The January 28th talk has been changed due to a schedule conflict

1-14-2014What is Justice?

David Pruessner, JD, LLM

All across America court houses inscribe the word “justice” in stone, and promise to deliver “justice.”   Yet, the judges inside constantly differ on what it means to achieve justice.   These disagreements are much more than subjective arguments based on a judge’s personal views.   Each judge’s view of justice tends to fall into one of several “camps,” each of which has a long tradition in Western Civilization.  And, each of these traditions found its way into some portion of our United States Constitution, such as equal protection, due process, equitable jurisdiction, etc..  

David Pruessner, a Dallas civil lawyer for more than 30 years, will address the different theories of civil justice as they are applied on a daily basis in courts of law, particularly the United States’ Supreme Court.  He will examine individual cases, including one murder case in which Supreme Court justices handed down their conflicting opinions, each following one of the long traditions of what it means to render justice.

1-28-2014The burgeoning resurgence of Aristotle’s notions of formal and final causation

David Drumm

Aristotle believed that four categories were necessary to explain the phenomena of causation, which he described as material, formal, efficient and final causation. In the wake of the Newtonian scientific revolution, the paradigm emerged that causation could be adequately explained using only the categories of efficient causation (a mechanical force acting on an object) and material causation (the material structural composition of objects).

This simplification of the Aristotelian framework has been challenged by two emerging developments. First, recent work in the study of epigenetics has shown that the development of an organism through cellular division and differentiation is better explained through a theory of developmental (or morphogenetic) fields than with theories of mechanical causation, echoing Aristotle’s category of Formal cause. Secondly, the study of morphodynamic and thermodynamic systems (such as ice crystal formation or whirlpools) has led to the postulate by Terrence Deacon of Berkeley and others that theories of end-directed purposive processes provide a better explanatory model than mechanical or efficient causation in the case of complex evolutionary dynamic systems. So maybe four categories of causation does not violate the principle of Ockham’s razor after all, as aptly summarized by Steve McIntosh in his recent work Evolutions’ Purpose.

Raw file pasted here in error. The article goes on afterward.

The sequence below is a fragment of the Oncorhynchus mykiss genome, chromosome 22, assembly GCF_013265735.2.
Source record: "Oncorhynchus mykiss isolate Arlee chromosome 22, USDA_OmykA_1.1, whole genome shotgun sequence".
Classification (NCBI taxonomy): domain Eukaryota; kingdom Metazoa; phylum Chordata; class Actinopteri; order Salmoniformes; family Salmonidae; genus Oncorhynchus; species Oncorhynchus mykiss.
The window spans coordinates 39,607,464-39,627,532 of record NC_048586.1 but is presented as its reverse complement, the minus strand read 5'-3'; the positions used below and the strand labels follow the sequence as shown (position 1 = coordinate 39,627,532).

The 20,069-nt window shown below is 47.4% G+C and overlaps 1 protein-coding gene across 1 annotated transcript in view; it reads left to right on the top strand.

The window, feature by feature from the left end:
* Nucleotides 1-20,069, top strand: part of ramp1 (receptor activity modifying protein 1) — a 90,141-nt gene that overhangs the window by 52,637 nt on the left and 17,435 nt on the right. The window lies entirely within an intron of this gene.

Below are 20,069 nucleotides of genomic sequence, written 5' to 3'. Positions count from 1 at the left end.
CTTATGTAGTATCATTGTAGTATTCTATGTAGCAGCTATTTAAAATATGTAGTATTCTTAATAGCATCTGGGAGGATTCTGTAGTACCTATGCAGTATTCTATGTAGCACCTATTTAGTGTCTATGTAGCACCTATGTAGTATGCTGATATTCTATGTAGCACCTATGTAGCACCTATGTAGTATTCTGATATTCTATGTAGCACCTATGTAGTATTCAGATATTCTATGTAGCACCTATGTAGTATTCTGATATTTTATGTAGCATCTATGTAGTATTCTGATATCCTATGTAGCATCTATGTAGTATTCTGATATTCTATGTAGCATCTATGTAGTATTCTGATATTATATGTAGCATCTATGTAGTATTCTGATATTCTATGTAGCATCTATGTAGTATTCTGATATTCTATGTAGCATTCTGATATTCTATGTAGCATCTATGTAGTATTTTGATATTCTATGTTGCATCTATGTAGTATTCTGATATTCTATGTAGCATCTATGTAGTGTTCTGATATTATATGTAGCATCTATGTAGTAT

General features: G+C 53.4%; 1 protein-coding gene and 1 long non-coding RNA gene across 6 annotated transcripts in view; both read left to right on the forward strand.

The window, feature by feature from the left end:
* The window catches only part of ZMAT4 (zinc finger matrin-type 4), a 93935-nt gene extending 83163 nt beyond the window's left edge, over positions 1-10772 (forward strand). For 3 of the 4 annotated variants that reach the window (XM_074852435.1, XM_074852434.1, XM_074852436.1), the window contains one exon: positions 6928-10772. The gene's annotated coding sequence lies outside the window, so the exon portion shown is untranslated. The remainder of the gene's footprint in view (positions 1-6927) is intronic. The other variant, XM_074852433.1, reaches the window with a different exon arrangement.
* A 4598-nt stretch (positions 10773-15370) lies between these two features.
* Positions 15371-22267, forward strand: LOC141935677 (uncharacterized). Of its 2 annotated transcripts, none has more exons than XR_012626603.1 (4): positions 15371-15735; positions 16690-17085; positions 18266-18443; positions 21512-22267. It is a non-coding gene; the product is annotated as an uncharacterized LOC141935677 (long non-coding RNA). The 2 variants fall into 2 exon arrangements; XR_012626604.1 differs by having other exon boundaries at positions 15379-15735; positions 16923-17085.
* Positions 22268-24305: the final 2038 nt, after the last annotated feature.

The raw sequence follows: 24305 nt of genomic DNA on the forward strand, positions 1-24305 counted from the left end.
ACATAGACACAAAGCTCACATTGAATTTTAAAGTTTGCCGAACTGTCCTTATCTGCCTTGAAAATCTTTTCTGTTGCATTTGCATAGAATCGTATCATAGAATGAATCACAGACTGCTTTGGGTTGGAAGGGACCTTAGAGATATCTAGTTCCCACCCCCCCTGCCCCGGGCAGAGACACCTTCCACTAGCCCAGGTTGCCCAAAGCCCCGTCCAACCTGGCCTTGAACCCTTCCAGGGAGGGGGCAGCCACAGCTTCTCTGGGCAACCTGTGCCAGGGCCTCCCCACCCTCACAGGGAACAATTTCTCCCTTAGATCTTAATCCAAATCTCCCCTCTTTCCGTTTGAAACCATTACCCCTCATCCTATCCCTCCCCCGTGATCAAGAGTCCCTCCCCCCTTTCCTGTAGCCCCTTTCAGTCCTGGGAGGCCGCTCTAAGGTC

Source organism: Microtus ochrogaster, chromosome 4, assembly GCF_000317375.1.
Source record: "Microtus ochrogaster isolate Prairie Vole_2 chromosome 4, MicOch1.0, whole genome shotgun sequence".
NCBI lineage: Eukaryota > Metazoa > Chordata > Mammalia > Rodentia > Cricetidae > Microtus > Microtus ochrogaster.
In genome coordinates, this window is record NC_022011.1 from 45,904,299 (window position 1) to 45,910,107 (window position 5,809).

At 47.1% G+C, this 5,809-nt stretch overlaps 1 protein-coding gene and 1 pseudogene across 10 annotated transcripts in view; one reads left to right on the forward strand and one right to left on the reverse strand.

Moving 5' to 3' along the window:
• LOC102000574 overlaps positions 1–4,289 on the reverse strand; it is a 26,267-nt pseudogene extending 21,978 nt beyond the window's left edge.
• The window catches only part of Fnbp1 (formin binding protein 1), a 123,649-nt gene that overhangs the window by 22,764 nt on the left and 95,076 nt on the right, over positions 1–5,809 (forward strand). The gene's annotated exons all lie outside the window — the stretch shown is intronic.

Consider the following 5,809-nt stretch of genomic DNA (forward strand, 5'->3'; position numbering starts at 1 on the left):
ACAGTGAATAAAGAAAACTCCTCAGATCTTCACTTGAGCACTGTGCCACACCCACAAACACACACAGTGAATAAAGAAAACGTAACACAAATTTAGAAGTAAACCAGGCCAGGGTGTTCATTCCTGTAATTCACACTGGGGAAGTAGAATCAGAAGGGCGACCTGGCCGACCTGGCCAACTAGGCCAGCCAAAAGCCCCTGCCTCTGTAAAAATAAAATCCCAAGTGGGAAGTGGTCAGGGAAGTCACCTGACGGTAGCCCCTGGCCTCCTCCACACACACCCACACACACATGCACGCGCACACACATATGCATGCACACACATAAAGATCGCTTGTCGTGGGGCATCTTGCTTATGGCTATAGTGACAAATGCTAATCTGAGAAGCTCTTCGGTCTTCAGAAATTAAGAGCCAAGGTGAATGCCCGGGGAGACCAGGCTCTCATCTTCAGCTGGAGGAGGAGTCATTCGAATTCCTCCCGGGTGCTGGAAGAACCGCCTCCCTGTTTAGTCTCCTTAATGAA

2-11-2014: How and Why Religion Developed

David Alkek, M.D.

Since Emile Durkheim's ground-breaking work, other important workers and thinkers have discussed the possible scenarios for the development of religion in human culture. This discussion will include the evolutionary, paleontologic, and sociologic studies of Robert Bellah, Jared Diamond, Karen Armstrong, and the neuroscientific research of Andrew Newberg. We will investigate issues such as the definition of religion, the functions of religion, the roles of play, ritual, and myth in the development of religion, and the role of the brain's evolution in religious evolution.  The conclusion may be that religion is neurologically programmed and will not go away for a long time.



2-25-2014:  Results of the 1929 Cassirer-Heidegger Davos debate that still matter

Gary R. Brown, Ph.D.

Reverberations are still being felt from the seismic shift in Continental philosophy that took place at Davos, Switzerland, in 1929 in the no holds barred disputation between Ernst Cassirer and Martin Heidegger. The event climaxed a two-week conference, during which Cassirer and Heidegger lectured separately on topics that would lead to their featured confrontation, an abstract of which has been published in Heidegger’s Kant and the Problem of Metaphysics, and recently (2010) in Peter Gordon’s Continental Divide. The disputation occurred mostly as a conflict of interpretations of Kant’s Critique of Pure Reason, as both of these most famous philosophers in Germany had been trained in the then competing and dominant schools of neo-Kantian thought. My talk will focus on the differences between them by examining the use each makes in their own work of the central core of Kant’s First Critique, the Deduction of the Pure Concepts of the Understanding. With this focus, I hope to clarify why the confrontation altered the course of Continental philosophy and still remains an open issue in European thought.